An Azerbaijani author who has endured years of intimidation after writing about massacres of ethnic Armenians in his country was summoned by the Prosecutor-General's Office in Baku on September 6.
Akram Aylisli, a playwright and novelist who was nominated for the Nobel Peace Prize in 2014, told RFE/RL that prosecutors informed him about an investigation against him on charges of "using violence against government representatives."
Azerbaijan’s border police allege the 78-year-old Aylisli physically assaulted them at Baku International Airport on March 30 when he was prevented from traveling to a literary festival in Venice, Italy.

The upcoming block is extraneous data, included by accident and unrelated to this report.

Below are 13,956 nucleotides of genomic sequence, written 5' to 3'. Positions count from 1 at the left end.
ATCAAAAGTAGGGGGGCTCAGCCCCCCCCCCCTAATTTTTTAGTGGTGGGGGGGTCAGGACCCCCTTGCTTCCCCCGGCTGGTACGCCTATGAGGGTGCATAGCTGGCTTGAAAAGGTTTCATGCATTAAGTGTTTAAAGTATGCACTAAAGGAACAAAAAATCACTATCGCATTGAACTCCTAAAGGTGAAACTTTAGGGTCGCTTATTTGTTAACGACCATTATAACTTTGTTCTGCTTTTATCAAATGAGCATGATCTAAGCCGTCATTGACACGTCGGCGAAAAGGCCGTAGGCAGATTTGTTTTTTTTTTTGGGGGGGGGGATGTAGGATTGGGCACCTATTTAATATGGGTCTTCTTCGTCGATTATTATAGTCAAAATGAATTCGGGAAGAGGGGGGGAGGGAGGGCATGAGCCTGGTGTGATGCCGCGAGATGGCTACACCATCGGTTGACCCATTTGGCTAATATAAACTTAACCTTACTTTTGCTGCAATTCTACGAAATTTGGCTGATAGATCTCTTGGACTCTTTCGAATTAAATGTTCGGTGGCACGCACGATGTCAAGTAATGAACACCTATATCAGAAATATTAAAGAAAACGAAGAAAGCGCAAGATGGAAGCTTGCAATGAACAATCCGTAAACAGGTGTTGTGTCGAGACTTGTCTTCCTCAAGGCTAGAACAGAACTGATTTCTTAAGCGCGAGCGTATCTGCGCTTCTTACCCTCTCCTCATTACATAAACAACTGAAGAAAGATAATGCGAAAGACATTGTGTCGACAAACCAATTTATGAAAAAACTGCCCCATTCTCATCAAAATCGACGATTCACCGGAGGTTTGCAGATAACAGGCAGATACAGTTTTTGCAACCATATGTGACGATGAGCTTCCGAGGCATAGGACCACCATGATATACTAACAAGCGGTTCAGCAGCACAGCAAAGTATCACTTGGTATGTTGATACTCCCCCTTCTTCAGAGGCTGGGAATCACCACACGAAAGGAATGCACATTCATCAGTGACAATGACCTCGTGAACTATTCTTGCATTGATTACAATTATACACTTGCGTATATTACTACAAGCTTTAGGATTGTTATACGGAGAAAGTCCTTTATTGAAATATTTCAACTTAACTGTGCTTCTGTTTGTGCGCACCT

Aylisli denies the charges, saying they are politically motivated.
Since publication in late 2012 of his novella Stone Dreams, Aylisli has had his books burned in Baku, his pension revoked, and his writings removed form Azerbaijani schools.
He also has survived threats by the leader of the pro-government Modern Musavat party, who offered a $13,000 bounty to anyone who would cut off one of Aylisli's ears.
Stone Dreams portrays brutal campaigns against ethnic Armenians by Aylisli's fellow Azerbaijanis, contradicting Baku’s official narrative on events during the war in the country’s breakaway region of Nagorno-Karabakh.